Finally, your head needs to be down low, right next to the opponent’s head. Aim to place your forehead on their near side shoulder, grinding the side of the face if need be.
Looking form ore information on the traiditonal Judo style Kesa Gatame? Check out the “The Judo Academy” DVD by Jimmy Pedro and Travis Stevens! Master it and nobody is going to escape your scarf hold ever again!
Controlling From the Scarf Hold
In terms of Judo, the Kesa game offers such complete control, that unless you know very specific escapes there’s no way out. This was exactly why I was so frustrated as a Judo beginner. The coach had me trying to escape Kesa Gatame fro close to a month before showing me a way out. The next couple of months were all about keeping the position and controlling an opponent.
The trouble with the Judo version is that in Judo, you can win by pinning an opponent for a short period of time. In BJJ, an opponent is going to find a way out eventually, or you’ll be penalized for stalling. Plus, there are a few more escapes than the standard Judo one. All this means that controlling the BJJ scarf hold is a dynamic effort, rather than a static one.
Since the scarf hold is a variation of side control, it doesn’t land you any points on its own but works perfectly to stabilize a pass, which brings 3 points. So keeping someone there is good for a while until you tire them out and make them uncomfortable. Ultimately, you’ll have to either transition or submit them. For control purposes, look to place the palm of the hand you have wrapped around the opponent’s head on the inner thigh of your bottom leg. This will torque the head even more and allow you to adjust your hips for transitioning without losing position.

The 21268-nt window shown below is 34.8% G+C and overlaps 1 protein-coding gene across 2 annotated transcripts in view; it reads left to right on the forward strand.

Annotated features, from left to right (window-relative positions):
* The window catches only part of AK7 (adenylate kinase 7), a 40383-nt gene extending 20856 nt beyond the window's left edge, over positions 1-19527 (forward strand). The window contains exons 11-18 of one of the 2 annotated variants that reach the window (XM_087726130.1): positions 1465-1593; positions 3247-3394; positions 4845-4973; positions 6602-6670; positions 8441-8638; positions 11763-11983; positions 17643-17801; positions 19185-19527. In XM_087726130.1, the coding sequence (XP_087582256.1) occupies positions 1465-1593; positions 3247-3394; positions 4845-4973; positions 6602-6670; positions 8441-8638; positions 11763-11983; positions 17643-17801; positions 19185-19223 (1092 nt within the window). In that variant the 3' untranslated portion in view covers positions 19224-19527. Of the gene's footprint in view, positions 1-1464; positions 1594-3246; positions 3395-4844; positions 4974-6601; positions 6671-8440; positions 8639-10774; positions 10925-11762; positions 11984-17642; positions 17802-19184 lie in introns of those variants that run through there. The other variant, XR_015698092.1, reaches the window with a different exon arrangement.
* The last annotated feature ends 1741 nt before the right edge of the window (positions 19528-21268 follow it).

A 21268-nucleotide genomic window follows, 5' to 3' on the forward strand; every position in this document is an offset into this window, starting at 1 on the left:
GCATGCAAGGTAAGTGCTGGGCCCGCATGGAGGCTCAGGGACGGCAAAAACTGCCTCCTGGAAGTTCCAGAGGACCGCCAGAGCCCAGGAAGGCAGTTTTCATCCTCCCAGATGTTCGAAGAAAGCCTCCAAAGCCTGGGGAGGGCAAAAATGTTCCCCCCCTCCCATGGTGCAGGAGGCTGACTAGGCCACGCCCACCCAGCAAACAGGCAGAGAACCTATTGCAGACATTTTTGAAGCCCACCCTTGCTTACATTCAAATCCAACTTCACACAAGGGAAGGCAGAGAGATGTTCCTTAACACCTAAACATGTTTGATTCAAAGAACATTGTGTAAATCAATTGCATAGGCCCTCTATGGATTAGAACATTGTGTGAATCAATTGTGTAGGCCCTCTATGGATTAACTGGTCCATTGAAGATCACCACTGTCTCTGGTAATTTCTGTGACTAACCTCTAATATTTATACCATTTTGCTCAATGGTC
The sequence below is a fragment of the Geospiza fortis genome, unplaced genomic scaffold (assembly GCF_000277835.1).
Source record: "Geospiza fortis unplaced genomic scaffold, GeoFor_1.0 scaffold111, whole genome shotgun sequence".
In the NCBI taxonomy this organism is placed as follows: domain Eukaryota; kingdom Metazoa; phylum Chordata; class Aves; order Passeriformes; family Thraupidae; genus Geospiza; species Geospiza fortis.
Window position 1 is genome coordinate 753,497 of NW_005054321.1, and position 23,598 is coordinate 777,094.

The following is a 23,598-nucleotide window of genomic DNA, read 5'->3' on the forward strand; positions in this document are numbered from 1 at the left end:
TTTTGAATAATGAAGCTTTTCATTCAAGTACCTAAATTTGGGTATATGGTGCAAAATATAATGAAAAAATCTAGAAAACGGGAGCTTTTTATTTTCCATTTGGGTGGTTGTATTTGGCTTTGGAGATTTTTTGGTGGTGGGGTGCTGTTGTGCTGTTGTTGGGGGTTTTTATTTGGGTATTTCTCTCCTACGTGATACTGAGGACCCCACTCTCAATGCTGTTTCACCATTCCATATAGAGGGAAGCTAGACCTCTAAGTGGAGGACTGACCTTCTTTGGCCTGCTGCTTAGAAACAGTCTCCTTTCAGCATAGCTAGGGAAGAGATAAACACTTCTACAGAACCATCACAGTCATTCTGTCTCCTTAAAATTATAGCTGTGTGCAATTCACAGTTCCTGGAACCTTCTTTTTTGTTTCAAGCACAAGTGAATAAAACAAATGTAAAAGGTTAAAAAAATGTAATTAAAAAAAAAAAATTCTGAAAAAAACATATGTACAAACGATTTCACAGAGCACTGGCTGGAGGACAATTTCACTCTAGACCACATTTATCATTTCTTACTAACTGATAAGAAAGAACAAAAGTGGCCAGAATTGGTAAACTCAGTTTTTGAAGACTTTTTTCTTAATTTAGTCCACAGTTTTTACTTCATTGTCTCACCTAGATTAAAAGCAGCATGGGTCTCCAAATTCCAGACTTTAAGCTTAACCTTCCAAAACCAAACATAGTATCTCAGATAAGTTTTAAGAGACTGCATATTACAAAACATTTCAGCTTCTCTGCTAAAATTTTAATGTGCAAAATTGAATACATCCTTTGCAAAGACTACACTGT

Also, be wary of the positioning fo your legs. You’ll need to keep your back leg active and very low to the ground because a simple hook can open up a path to your back.
The first and easiest submission is one from Judo. The one thing you can attack without sacrificing any of the control you have is the trapped arm. Since you already have control of the elbow and a good grip, hitting an armbar, is extremely easy. Simply extend their arm, using your bottom leg as a fulcrum. To finish, you can put your foot and press down, or use your leg to hook and pull back for a brutal and fast finish.
Another really easy thing to get from the BJJ scarf hold is an arm triangle, Once again, the position is nearly set, as you have the arm around the head. You also have great control over the opposite side arm, requiring just a slight setup. Often times opponents make it easier by pushing on your head. All you need to do is brush their arms past and drop your head down to lock the choke in. From there, you go belly down and finish your arm triangle.
The final submission is a slightly unusual, yet brutally effective one. It is a catch wrestling move that Josh Barnett used to submit Dean Lister at Metamoris. The chest choke is similar to an arm triangle, up to a point, After you get their arm to their neck, instead of dropping down you push with your hips and lift their head even further. The goal is to use your ribs to put pressure on their chest while pulling via an S-grip with your arms.